but they are coming in and they are stepping up to provide care for our community. they know that our community depends on us, and that they are here to serve of, and so there's a lot of actually hugs and cheers as staff came in and, know, despite the grim reality of the situation on the ground outside of the city, this hospital serves as a beacon for those who need care. that's what we do. >> doctor, thank you so much for taking time away from your busy day to talk to us, and our best to everybody there who i know have a lot of challenges ahead. we appreciate you. happening right now in california, meantime, fire crews are scrambling to protect vulnerable homes and businesses from the caldor fire that's raging near lake tahoe. right now, officials say, the blaze is only 20% contained, but also it has scorched more than 319 square miles. that is larger than the entire city of new york city, and i'm talking about all five boroughs. experts are warning this fire could be a preview of what's to come and trying to fully control
it may be next to impossible. one official from the u.s. forest service told this to the "new york times," quote, you can save particular areas or particular homes, but the fire is pretty much going to do what it's going to do until the weather shifts. joining me now from south lake tahoe, california, nbc's jacob ward. jacob, that was really sobering when i read it today. it just shows you in a situation like to you have a fire that is so scary, so destructiving tell us what's going on and how it compares to fires we've seen there in the past. >> well, chris, the fire fighting efforts that have been honed here in california over the decades are entirely based on the assistance that the topography gives firefighters. you can rely typically on the geography of this state to help you in some ways and hurt new some ways travel. additionally something like the vale you see beyond me here is a help to firefighters this kind of geography can stop a fire,
especially about it gets up above the tree line. trouble is we're standing in a place right now echo summit that should in theory have been that kind of gap. it's mostly granite around us, but, unfortunately, the winds that we're currently feeling, that i'm feeling currently at my back caused the embers to jump long distances and that's why we see these stand-alone fires like the ones you see beyond me. it comes out of nowhere when embers touch down and then because the fuel is so dry, the ventilation here is so low in moisture, it starts like that, and suddenly you have a fire that is more or less inaccessible to any kind of heavy equipment and is only really a stone's throw from dozens of homes that we can see here in the valley below us. all of this, of course, is working against the efforts of fire fighters to keep this fire off of lake tahoe. just a few miles in that direction is where that fabled place begins, and that basin all of it is in between now. two fireworks the caldor and tamarac fire that are trying to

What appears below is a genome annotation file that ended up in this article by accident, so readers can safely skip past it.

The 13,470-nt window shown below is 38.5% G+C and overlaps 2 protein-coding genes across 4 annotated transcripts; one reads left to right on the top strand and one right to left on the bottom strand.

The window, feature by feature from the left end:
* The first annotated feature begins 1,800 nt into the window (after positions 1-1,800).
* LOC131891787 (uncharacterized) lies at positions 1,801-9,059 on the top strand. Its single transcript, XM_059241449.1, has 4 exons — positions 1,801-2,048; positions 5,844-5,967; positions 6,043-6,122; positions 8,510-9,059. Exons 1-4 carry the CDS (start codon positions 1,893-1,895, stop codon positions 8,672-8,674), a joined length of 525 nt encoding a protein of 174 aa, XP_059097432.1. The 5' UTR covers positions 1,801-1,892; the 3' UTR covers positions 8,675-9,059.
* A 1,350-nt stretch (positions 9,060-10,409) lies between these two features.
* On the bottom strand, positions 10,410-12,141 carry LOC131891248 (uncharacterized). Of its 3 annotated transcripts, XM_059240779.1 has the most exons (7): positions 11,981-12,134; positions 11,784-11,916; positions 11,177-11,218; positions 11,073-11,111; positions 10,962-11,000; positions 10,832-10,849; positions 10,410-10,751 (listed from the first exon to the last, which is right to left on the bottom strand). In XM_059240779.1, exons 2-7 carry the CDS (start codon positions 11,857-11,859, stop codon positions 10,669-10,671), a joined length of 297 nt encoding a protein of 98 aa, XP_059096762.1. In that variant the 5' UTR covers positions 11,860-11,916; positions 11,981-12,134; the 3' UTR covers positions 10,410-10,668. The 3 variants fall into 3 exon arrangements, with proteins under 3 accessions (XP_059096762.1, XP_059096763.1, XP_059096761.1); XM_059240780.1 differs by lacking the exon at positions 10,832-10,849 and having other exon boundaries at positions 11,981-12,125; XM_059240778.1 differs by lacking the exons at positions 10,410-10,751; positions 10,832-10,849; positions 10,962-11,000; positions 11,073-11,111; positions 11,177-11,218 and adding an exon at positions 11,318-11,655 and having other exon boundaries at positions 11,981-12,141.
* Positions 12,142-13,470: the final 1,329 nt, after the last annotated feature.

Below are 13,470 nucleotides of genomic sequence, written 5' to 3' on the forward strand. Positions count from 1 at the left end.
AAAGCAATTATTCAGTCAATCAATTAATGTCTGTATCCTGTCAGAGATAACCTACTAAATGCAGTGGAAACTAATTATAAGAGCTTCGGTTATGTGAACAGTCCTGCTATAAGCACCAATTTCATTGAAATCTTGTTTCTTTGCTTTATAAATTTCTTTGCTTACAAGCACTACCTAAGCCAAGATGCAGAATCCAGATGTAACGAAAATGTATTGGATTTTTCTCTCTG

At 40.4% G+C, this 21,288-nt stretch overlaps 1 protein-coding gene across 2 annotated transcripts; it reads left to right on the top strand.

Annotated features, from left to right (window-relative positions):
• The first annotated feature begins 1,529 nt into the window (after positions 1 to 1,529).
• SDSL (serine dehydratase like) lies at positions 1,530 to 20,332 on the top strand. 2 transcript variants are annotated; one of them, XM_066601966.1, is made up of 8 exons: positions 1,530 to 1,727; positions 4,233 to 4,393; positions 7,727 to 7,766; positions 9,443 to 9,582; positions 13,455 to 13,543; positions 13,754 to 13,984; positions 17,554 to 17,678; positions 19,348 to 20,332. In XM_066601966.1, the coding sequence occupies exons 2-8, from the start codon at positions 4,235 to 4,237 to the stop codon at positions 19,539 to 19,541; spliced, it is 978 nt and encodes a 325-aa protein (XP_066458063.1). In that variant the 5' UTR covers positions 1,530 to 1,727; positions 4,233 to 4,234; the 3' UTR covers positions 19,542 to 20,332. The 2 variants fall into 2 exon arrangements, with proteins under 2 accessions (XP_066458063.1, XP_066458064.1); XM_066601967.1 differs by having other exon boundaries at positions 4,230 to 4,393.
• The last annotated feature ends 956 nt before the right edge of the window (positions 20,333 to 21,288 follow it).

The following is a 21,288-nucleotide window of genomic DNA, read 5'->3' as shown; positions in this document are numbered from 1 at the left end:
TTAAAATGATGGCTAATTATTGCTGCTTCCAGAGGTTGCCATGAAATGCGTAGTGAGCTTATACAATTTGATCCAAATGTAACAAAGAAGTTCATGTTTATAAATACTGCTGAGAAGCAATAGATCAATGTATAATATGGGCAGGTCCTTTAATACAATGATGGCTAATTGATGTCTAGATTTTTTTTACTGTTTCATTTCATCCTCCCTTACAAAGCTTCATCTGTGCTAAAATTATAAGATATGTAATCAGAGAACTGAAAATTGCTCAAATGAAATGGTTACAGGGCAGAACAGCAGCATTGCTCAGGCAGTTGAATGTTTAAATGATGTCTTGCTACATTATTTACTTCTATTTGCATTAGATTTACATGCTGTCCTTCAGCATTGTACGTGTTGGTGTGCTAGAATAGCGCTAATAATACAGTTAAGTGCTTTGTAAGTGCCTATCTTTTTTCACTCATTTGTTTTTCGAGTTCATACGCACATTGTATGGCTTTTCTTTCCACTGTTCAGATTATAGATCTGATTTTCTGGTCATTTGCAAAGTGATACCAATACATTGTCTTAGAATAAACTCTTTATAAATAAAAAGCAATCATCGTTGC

join hands right here where we're standing and if they come together that could spell disaster. right now, chris, firefighters are absolutely focused on trying to keep the flames off of the shores of lake tahoe because if the fire gets all the way to the lake, it will be the first time in modern history that that has ever happened. chris? >> the danger from the fire, the air quality that goes even beyond where the fire, is jacob ward, you stay safe out there. thank you so much for that report. coming up, new until c. just announced in the death of elijah mcclain two years after the teen was stopped by police, put in a chokehold and injected with a powerful sedative. texas and their new ban on abortion before many women even know they are pregnant. what happens next on "msnbc
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similar restrictions in the past. so texas could provide a road map for other states also looking to effectively end abortion and escalates the threat to lowe rowe. joining me now is nbc correspondent julia an israeli. give me a sense of the scope of this law and why it's so different. >> reporter: well, it's so different, chris, because it allows people the chance to sue in civil court if they find that someone who they are not even connected to some connection to an abortion. so let me walk you through that. that means that as a member of a residents of texas you could sue an uber driver who took someone to an abortion clinic to have a procedure there. it can be that disconnected. so rather than previous laws that look to criminally charge abortion prove vieders, doctors who performed abortion after a certain number of weeks, that just gives people the tools to go get these civil penalties in courts, and you can get up to